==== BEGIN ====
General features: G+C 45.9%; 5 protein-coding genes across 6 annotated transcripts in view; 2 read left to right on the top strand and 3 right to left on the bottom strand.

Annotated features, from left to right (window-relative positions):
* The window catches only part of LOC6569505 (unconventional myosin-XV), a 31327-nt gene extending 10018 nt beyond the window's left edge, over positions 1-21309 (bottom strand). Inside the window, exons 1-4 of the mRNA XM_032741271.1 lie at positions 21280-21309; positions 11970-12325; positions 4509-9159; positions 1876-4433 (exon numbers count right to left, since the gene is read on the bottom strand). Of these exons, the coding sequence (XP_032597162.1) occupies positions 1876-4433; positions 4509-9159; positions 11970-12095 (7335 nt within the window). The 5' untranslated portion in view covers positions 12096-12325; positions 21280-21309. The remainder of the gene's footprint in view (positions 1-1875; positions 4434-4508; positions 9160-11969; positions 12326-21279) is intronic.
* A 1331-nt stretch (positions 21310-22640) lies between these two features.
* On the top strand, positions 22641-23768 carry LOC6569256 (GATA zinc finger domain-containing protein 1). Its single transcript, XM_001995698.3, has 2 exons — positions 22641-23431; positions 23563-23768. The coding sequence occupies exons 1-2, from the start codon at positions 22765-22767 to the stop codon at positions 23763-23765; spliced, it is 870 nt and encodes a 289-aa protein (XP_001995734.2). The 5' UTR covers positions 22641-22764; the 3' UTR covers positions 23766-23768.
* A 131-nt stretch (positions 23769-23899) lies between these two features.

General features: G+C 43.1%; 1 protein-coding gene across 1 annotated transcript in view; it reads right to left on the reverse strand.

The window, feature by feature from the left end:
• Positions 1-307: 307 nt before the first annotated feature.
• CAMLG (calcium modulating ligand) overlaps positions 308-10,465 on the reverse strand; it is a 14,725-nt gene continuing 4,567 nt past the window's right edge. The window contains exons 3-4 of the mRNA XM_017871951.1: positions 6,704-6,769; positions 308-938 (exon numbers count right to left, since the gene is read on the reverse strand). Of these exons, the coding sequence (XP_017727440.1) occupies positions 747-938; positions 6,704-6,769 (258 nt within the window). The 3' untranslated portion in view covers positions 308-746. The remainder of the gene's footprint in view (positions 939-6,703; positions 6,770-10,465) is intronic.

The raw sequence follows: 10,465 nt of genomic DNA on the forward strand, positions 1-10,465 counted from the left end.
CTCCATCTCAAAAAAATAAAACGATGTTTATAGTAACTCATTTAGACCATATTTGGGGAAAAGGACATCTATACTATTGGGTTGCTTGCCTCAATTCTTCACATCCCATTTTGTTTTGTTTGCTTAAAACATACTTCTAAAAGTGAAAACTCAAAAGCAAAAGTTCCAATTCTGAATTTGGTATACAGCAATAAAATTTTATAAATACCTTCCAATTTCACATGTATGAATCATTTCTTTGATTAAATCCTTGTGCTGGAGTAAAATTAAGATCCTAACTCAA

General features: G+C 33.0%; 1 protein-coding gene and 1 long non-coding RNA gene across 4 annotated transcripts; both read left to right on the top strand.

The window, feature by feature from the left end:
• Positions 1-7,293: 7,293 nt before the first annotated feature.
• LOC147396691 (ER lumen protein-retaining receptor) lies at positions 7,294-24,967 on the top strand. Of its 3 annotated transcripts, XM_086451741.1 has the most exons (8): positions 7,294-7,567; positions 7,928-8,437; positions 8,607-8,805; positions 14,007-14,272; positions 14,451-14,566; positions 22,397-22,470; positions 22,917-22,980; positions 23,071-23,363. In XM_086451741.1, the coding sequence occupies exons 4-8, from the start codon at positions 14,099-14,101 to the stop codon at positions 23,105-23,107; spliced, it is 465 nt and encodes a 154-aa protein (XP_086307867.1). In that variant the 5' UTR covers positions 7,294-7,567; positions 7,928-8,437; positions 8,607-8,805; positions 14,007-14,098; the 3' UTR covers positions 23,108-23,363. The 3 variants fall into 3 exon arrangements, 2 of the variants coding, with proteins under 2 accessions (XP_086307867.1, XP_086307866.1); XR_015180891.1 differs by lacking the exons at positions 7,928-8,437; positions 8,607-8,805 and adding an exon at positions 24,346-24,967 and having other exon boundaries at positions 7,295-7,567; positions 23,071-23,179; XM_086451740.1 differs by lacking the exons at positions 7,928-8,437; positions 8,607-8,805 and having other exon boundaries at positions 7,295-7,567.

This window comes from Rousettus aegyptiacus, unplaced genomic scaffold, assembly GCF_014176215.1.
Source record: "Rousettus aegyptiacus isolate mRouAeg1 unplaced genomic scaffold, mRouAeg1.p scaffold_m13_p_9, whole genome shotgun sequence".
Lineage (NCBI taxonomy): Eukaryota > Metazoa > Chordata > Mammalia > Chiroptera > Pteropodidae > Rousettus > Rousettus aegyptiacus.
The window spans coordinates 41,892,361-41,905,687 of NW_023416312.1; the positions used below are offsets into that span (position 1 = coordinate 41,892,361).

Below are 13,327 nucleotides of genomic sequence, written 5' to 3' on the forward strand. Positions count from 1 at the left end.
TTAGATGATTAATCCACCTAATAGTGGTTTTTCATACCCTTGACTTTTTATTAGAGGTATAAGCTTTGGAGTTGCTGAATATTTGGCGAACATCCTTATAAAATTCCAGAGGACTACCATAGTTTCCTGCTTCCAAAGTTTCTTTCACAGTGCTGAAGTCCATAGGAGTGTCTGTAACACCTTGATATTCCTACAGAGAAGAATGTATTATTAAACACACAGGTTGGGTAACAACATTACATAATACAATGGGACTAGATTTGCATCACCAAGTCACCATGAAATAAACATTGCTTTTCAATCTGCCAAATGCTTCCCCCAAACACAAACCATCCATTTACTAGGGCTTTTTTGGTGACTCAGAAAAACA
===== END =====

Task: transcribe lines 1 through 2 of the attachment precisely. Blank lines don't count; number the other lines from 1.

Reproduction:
General features: G+C 45.9%; 5 protein-coding genes across 6 annotated transcripts in view; 2 read left to right on the top strand and 3 right to left on the bottom strand.

Annotated features, from left to right (window-relative positions):